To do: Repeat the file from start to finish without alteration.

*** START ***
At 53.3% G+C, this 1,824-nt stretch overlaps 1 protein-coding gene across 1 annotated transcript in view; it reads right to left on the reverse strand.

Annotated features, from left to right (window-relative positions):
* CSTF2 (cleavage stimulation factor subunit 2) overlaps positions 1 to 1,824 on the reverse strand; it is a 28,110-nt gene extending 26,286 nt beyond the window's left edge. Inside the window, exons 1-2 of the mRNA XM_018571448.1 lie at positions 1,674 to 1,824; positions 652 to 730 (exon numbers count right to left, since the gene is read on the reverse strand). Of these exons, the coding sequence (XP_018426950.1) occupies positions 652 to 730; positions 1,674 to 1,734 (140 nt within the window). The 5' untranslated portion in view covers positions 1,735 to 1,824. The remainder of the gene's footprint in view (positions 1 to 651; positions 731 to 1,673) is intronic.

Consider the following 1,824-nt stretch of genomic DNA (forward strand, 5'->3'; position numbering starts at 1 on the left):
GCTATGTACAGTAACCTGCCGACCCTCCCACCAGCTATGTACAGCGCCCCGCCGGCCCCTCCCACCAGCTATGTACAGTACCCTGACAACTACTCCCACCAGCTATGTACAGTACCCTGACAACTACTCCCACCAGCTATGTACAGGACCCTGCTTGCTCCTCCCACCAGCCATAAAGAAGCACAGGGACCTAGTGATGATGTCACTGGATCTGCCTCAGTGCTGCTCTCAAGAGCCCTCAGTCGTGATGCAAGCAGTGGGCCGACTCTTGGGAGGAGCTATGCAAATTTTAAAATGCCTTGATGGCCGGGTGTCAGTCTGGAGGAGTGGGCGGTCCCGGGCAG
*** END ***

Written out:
At 53.3% G+C, this 1,824-nt stretch overlaps 1 protein-coding gene across 1 annotated transcript in view; it reads right to left on the reverse strand.

Annotated features, from left to right (window-relative positions):
* CSTF2 (cleavage stimulation factor subunit 2) overlaps positions 1 to 1,824 on the reverse strand; it is a 28,110-nt gene extending 26,286 nt beyond the window's left edge. Inside the window, exons 1-2 of the mRNA XM_018571448.1 lie at positions 1,674 to 1,824; positions 652 to 730 (exon numbers count right to left, since the gene is read on the reverse strand). Of these exons, the coding sequence (XP_018426950.1) occupies positions 652 to 730; positions 1,674 to 1,734 (140 nt within the window). The 5' untranslated portion in view covers positions 1,735 to 1,824. The remainder of the gene's footprint in view (positions 1 to 651; positions 731 to 1,673) is intronic.

Consider the following 1,824-nt stretch of genomic DNA (forward strand, 5'->3'; position numbering starts at 1 on the left):
GCTATGTACAGTAACCTGCCGACCCTCCCACCAGCTATGTACAGCGCCCCGCCGGCCCCTCCCACCAGCTATGTACAGTACCCTGACAACTACTCCCACCAGCTATGTACAGTACCCTGACAACTACTCCCACCAGCTATGTACAGGACCCTGCTTGCTCCTCCCACCAGCCATAAAGAAGCACAGGGACCTAGTGATGATGTCACTGGATCTGCCTCAGTGCTGCTCTCAAGAGCCCTCAGTCGTGATGCAAGCAGTGGGCCGACTCTTGGGAGGAGCTATGCAAATTTTAAAATGCCTTGATGGCCGGGTGTCAGTCTGGAGGAGTGGGCGGTCCCGGGCAG